College 2.0

The "killer app" of the Internet seems to be communicating in some way. Email is wildly popular, as are social networking sites. The use of the Internet for communicating will probably have other unexpected affects. Maybe not overnight, but in a decade or two, the Internet is going to fundamentally change how higher education works, and what we're left with after it's changed may not look much like the system that we have today. This will be what I call "College 2.0."

The funding that university departments get is highly dependent on how many students they teach. That means that those huge freshman classes in chemistry, physics, math, economics that fill the big lecture halls heavily subsidize the operation of the departments that teach them. These classes are also the ones that are the easiest to replace with an on-line version of the class. That's even cheaper than using a graduate student, and it's probably the model that universities will move to in the future, and when they do this, the funding that they get may be dramatically reduced.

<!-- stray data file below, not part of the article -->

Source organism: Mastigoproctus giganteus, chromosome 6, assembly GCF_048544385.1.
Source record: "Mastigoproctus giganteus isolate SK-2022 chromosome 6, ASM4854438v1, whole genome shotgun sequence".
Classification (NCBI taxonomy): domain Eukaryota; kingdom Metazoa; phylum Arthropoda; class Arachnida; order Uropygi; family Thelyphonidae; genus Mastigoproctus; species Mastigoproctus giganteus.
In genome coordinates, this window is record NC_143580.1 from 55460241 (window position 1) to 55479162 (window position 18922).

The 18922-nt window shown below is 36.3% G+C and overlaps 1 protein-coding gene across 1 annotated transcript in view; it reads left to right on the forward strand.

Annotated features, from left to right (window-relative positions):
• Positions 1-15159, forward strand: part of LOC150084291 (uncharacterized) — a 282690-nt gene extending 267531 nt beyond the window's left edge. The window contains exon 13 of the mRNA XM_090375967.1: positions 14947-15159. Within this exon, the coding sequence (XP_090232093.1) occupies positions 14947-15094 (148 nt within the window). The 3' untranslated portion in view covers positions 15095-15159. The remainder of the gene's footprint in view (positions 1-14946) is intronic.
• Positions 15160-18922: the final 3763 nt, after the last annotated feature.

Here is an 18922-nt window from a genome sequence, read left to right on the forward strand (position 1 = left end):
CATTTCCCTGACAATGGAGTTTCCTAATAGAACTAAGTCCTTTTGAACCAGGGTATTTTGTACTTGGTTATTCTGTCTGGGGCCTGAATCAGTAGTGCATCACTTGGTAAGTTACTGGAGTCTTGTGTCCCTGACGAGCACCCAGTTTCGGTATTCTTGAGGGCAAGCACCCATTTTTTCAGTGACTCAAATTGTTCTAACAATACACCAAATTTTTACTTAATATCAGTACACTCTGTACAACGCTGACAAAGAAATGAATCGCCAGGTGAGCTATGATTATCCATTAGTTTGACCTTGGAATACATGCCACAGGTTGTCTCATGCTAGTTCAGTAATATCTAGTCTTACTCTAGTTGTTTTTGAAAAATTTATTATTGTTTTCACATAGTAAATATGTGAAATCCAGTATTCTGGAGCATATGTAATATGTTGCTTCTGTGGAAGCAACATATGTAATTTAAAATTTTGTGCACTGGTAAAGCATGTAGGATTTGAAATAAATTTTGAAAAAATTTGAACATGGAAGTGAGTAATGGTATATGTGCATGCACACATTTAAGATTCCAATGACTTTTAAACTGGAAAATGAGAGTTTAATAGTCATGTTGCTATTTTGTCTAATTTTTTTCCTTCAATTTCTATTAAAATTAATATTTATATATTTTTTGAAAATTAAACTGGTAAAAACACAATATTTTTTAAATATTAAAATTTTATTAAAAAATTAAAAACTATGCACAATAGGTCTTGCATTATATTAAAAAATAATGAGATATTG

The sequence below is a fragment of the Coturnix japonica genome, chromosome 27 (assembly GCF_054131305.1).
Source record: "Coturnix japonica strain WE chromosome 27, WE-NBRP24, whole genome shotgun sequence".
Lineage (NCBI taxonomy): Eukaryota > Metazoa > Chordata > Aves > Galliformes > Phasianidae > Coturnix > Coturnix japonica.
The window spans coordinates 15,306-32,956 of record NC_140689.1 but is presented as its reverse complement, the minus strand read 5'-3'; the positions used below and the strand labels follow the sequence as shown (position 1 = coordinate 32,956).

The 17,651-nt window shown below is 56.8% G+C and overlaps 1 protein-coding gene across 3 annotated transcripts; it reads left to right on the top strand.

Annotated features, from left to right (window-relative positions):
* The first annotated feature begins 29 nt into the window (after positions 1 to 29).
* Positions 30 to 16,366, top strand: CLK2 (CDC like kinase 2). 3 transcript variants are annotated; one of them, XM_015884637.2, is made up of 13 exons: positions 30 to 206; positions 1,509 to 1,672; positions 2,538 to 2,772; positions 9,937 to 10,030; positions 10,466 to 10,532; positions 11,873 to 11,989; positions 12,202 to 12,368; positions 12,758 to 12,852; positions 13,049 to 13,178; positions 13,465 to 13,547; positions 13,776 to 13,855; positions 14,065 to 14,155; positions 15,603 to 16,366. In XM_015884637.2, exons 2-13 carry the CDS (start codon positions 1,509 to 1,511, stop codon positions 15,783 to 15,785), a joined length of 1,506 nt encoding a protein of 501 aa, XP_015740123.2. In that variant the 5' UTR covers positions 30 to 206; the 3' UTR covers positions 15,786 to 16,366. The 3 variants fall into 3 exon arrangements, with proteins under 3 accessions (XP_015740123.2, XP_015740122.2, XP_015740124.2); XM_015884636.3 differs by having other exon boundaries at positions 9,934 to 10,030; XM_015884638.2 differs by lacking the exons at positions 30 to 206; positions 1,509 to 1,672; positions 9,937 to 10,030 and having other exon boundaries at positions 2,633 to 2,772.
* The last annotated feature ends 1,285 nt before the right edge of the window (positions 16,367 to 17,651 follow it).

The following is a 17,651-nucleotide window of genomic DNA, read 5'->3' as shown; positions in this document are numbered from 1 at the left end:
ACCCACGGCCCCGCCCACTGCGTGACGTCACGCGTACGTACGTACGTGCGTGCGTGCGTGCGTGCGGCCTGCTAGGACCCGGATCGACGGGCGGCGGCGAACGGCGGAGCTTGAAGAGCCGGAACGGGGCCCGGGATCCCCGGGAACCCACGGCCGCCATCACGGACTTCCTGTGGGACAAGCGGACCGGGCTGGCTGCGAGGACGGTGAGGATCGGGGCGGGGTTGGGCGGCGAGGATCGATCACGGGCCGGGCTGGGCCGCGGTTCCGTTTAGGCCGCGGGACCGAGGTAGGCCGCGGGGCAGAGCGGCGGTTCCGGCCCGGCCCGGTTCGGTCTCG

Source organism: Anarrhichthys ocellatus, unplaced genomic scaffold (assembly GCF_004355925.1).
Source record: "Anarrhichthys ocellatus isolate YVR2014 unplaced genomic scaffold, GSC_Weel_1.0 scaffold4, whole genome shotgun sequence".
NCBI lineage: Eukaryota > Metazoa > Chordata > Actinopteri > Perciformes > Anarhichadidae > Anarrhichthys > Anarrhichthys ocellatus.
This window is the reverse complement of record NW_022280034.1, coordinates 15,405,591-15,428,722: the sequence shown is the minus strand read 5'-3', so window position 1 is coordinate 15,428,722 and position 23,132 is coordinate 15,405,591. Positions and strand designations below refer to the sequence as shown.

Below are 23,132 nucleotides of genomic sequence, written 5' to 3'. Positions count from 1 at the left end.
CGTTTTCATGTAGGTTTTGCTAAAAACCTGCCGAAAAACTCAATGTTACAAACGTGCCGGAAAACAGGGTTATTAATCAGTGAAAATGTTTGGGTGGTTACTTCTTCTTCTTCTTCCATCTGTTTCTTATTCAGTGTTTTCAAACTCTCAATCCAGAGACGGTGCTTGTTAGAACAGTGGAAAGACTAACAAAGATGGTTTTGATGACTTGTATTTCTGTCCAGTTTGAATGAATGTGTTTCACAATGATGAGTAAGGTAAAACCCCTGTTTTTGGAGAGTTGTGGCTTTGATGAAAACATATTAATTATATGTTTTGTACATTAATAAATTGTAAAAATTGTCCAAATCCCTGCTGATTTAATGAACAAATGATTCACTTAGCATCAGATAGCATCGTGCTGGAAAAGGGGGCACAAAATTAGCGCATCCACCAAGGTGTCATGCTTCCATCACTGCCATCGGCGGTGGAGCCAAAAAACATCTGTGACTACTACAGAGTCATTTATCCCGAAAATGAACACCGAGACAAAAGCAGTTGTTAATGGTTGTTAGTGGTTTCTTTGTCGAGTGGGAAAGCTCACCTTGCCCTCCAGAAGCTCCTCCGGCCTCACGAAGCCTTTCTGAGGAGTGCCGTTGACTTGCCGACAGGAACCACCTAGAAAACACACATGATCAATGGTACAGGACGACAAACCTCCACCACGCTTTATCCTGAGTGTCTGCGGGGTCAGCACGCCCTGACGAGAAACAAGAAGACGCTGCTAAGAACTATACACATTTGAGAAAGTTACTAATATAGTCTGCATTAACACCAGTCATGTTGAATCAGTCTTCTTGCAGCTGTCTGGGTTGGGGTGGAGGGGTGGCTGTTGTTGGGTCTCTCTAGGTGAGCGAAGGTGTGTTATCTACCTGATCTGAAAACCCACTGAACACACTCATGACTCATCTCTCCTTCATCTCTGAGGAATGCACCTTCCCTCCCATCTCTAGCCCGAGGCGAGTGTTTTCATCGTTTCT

Without the funding provided by filling auditoriums full of undergraduates, the classes offered by universities will probably end up being limited to upper-level classes. Students will get their first two years of college on-line, and only go to a classroom for the last two years or so. When this happens, the number of faculty positions needed will decrease dramatically. I'd guess that maybe half of them won't be needed any more. Eliminating that many faculty positions is certainly a major and significant change, but that's where the Internet may be taking us – to College 2.0.

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